Should mutual fund investors consider investing in arbitrage funds?

Should mutual fund investors consider investing in arbitrage funds?

The investors who are looking for tax-efficient returns and do have a time frame of one month are recommended to opt for these types of equity funds said by the financial planners.

What is an arbitrage fund?

Arbitrage mutual fund is the simultaneous buying and selling of an asset in different markets to benefit from the price difference.
However, the safety of a financial instrument can again be divided into two parts:

  1. Assurance of capital protection
  2. Assurance of returns

As far as bank FD’s (Fixed deposits) is concerned, your money is safe on both aspects, i.e., your capital is protected and return is guaranteed. However, in the arbitrage fund, only the first one holds true. Since arbitrage itself means risk-free profit opportunity, there is virtually no risk of the fund value going down once in every few days, the Net Asset Value(NAV) may fall by a bit though. But when it comes to assured returns, that is not there in arbitrage funds. Your returns will be variable and you can’t be sure of how much profit you’ll earn. So no, Arbitrage funds are not as safe as bank FDs but compared to other mutual fund types, it has the potential to provide higher returns at a much lower risk. 

Why is there investor interest in this category?

Investors like arbitrage funds more because from the taxation point of view arbitrage funds are treated as equity funds. Investor’s interest has been shifted to this category after a long term when debt funds were increased from one to three years. Since arbitrage funds maintain an average exposure of more than 65 percent to equity, they are treated as equity funds, their holding period for long-term capital gain is one year. From April 2018, long-term capital gain from equity is taxed at 10 percent.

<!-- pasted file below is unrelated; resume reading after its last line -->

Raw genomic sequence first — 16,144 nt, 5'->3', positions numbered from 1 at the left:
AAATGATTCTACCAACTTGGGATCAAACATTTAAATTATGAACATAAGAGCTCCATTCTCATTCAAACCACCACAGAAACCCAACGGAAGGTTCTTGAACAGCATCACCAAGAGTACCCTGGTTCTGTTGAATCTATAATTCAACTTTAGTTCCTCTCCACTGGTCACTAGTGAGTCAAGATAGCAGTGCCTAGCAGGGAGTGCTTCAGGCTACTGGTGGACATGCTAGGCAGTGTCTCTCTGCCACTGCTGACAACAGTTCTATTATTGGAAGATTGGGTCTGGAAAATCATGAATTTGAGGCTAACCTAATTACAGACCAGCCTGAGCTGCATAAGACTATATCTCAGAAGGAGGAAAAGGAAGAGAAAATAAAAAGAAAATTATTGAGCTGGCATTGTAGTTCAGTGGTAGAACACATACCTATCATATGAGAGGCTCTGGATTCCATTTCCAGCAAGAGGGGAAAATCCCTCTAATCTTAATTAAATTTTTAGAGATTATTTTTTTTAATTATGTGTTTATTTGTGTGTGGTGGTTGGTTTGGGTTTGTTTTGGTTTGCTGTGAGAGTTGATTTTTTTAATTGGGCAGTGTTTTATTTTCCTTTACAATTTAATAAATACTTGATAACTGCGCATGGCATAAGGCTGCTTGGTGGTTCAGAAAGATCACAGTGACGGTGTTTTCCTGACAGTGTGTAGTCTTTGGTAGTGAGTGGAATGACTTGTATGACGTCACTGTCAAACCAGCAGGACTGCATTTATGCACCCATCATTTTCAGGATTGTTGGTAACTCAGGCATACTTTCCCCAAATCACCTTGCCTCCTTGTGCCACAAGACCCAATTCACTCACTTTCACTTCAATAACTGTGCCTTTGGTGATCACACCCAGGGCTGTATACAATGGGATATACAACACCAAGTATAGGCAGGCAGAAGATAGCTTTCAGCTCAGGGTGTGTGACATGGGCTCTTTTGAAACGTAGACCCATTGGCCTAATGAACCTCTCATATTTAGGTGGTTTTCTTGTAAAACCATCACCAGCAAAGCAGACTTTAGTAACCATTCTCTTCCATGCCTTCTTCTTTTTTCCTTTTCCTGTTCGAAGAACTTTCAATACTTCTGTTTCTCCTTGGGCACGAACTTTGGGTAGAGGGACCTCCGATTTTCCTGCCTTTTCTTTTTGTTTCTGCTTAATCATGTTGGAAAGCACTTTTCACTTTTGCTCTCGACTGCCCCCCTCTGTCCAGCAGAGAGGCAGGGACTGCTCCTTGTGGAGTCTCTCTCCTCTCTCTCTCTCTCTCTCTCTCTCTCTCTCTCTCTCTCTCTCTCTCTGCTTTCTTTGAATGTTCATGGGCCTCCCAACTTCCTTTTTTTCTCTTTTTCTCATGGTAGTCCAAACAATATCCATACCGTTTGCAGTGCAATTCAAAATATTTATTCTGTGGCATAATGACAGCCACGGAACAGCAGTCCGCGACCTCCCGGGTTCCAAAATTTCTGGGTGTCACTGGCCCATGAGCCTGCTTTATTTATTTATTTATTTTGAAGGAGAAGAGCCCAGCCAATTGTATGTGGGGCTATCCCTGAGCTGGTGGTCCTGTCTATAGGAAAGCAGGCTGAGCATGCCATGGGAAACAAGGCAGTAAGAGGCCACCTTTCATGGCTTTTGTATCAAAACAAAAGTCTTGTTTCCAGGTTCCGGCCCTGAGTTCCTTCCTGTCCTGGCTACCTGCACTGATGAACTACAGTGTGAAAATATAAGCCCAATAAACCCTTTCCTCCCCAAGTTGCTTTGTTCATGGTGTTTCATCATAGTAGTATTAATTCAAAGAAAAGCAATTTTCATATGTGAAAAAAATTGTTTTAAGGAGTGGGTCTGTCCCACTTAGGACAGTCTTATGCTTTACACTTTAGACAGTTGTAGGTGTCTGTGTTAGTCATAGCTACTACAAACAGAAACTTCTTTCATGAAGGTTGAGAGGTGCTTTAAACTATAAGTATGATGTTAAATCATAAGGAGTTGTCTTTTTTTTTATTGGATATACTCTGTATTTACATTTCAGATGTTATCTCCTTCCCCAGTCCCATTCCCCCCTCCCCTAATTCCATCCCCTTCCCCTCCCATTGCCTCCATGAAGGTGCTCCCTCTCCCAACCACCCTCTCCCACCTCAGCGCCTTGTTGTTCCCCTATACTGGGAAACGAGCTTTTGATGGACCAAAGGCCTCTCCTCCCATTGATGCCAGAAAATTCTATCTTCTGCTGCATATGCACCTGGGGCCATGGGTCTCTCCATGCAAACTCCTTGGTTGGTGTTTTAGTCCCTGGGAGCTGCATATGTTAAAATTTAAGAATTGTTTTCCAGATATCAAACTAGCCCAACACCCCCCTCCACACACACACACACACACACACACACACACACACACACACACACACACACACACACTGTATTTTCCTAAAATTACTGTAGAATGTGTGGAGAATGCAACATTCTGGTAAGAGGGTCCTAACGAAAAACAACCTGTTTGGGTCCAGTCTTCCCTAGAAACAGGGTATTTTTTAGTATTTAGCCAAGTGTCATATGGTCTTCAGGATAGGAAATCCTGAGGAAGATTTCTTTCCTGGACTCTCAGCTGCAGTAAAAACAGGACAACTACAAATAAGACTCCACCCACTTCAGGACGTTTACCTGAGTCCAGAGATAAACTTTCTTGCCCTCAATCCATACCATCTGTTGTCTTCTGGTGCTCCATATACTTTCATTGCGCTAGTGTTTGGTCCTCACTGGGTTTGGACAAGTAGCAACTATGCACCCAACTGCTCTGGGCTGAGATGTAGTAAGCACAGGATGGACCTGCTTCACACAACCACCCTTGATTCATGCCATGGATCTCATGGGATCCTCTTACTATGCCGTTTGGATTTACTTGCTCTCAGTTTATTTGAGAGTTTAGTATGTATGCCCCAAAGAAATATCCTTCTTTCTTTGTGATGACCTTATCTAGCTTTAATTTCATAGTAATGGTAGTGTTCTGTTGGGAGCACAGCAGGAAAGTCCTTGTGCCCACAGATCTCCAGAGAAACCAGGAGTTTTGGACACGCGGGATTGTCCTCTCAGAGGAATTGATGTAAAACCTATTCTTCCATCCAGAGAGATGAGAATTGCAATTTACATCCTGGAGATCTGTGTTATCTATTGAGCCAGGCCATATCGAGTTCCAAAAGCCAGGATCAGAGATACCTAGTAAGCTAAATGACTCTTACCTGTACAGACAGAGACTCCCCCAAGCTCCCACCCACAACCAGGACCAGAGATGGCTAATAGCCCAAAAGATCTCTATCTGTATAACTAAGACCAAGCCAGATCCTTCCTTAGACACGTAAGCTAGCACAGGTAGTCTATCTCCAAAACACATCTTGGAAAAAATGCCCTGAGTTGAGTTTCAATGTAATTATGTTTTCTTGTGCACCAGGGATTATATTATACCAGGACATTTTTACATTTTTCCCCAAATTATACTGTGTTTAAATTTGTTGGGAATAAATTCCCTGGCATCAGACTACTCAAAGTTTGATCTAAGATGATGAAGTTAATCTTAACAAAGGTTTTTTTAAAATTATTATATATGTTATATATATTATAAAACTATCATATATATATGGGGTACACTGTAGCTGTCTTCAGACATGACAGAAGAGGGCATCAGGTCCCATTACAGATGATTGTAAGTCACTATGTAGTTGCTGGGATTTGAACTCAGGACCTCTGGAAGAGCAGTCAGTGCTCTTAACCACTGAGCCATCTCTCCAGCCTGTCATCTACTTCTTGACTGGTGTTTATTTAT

Are arbitrage funds safe for investors?

That depends on your investment’s tenure, your liquidity requirements, your risk appetite, and your tax status. If you’re investing for a few days/weeks, liquid funds are better as they are the least volatile among all mutual funds and provide quick and easy liquidity with no exit load. If you’re investing for a few months or over a year and fall in the 20% or 30% tax bracket, you can consider arbitrage funds as they will give you more tax efficiency. However, investing in arbitrage funds entails a small risk to your capital and a moderate risk to your returns. So be prepared for that before investing in these funds.

What returns can an investor expect from this category of arbitrage funds?

Returns from arbitrage funds depend on arbitrage opportunities available between the spot market and the futures market. Such opportunities are high in bull markets. As the assets under management in this segment increase, all this money will be chasing similar arbitrage opportunities and hence returns could be lower. Over the last year, this category of funds has earned an average return of 6.07 percent. Over three years, investors have earned a return of 5.78 percent. 

 

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